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How to calcuate the exact available internet speed

Posted on 2009-07-07
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Last Modified: 2013-12-14
Hi friends !

I have opened an internet cafe here in Kigali, Rwanda. And for this, I have subscribed Wireless Broadband Connection of 256 Kbps/128 Kbps download/upload. (Some experts here say that this speed is too low for running an internet cafe.) But, surprisingly, almost 90 % of internet cafe here in Kigali are running on same speed as this is the economic pricing of ISP.

I visited some internet cafe and I feel that they are running OK. But, basically, I am from India and I there, ISPs charge comparatively lower money for business internet connection. But here, going over 512 Kbps is too much expensive. The pricing of ISP is surprising !!!!!!

Right now, I have connected only a single computer (with public IP given by ISP) to internet and downloading Microsoft .NET Framework 2.0 (22.4 MB). The download speed is varying from 16 KB/sec to 30 KB/sec.

Please tell me how you "experts" calculate the exact available internet speed and outer interface (Public IP) and what bandwidth is required to run internet on 15 PCs.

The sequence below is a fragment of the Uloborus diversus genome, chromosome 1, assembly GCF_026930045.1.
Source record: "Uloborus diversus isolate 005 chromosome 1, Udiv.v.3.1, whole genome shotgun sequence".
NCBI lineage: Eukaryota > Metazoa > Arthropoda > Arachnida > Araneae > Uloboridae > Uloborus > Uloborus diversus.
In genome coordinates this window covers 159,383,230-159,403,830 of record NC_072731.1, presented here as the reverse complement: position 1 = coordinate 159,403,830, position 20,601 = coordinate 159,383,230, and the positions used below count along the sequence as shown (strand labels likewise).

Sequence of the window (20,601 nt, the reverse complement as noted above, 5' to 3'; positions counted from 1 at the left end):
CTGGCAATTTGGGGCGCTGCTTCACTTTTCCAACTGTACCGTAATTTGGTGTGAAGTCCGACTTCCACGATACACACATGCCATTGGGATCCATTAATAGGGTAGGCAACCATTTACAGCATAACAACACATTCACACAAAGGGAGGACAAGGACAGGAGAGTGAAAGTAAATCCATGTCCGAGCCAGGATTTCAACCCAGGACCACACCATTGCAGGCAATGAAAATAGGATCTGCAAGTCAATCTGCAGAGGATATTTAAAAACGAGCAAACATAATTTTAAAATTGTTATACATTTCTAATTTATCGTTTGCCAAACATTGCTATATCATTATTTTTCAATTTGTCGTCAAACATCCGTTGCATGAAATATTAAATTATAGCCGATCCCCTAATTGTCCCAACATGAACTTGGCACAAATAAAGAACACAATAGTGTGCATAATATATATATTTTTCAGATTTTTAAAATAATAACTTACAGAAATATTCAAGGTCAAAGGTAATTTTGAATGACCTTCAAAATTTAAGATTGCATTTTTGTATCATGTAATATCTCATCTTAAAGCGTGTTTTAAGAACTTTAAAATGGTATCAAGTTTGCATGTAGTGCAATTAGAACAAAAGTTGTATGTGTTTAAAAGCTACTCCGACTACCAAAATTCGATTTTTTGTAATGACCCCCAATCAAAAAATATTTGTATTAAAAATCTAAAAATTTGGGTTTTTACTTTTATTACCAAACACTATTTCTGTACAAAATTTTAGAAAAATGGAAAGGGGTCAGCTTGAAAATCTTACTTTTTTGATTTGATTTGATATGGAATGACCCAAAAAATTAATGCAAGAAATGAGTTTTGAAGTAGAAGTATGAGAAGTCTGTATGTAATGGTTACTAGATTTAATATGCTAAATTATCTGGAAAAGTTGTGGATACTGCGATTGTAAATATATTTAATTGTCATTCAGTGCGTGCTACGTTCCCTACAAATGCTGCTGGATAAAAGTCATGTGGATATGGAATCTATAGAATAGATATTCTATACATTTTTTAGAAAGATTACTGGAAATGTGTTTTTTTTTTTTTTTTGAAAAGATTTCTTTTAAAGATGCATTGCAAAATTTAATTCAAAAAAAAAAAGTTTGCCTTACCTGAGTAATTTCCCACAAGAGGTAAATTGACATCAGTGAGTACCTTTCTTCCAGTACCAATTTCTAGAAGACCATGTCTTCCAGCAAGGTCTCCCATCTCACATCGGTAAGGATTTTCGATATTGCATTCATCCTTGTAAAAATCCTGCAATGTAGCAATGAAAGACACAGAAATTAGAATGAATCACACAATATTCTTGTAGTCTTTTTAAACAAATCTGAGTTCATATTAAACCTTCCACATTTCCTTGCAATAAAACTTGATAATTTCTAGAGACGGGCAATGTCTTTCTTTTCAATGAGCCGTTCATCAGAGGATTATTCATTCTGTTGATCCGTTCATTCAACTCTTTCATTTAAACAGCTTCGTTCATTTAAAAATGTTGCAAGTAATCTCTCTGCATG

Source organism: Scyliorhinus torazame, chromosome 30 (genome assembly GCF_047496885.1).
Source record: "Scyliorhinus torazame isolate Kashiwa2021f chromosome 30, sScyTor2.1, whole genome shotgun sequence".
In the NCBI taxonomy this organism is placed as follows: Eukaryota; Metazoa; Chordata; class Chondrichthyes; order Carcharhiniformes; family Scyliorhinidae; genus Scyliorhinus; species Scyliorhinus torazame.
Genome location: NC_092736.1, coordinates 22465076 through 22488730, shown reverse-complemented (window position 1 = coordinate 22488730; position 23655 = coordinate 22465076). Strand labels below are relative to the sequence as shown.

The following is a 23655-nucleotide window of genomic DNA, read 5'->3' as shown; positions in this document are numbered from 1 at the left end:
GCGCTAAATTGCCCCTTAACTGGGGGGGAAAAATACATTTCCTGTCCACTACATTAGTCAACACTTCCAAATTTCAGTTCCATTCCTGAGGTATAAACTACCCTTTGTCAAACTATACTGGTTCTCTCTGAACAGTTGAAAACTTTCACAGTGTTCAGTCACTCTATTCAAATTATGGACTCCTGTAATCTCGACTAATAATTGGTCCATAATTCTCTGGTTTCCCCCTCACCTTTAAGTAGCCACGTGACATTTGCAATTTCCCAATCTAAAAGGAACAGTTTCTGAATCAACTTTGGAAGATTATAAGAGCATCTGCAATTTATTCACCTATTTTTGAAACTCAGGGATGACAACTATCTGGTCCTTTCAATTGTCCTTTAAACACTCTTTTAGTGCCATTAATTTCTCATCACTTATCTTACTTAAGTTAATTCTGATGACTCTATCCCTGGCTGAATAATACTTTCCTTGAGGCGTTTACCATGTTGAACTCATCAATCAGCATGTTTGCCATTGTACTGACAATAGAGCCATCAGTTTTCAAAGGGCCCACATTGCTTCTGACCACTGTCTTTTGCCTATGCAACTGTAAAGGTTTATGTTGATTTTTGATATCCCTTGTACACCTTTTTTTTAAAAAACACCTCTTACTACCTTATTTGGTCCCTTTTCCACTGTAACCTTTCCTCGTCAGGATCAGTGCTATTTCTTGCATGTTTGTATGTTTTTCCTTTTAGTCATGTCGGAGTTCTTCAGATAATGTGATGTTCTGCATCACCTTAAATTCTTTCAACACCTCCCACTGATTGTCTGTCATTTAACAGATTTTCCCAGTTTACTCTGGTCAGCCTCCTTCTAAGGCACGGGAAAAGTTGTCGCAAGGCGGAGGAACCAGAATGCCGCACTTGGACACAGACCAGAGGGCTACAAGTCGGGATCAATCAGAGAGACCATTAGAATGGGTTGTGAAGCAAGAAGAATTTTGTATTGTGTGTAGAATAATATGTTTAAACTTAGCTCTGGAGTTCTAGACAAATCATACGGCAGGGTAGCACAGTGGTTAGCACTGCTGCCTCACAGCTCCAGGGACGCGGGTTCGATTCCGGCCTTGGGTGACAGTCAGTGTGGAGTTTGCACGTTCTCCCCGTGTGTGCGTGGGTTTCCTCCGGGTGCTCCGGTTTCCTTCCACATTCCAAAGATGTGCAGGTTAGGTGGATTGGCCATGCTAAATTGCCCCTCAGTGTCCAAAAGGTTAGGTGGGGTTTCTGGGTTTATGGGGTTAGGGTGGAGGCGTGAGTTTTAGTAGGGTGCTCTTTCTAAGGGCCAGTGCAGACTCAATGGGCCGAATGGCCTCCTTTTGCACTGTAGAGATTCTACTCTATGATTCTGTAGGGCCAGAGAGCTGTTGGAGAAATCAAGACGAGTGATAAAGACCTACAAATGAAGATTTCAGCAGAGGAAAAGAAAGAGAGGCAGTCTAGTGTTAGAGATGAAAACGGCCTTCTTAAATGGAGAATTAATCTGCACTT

Note: I will do Internet Connection Sharing on the Server PC where I have two NIC cards, one for public and another for internal LAN.

Regards.
frameworkdownload.JPG
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Question by:JatinHemant
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by:BrianMilnes
BrianMilnes earned 120 total points
ID: 24792269
Try a web based utility like http://www.broadbandspeedchecker.co.uk/
This will give an accurate assessment of true speed.
But you also need to consider other issues like contention, both external (in other owrds who else is sharing this bandwidth from the ISP) and internal (how many people will share it inside your cafe).
Brian
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by:QEMS
QEMS earned 320 total points
ID: 24792323
I suppose the bandwidth required is dictated by expectation of your customers. In quite a few countries that would not be acceptable, but it depends what the customers will be doing and what their expectations are.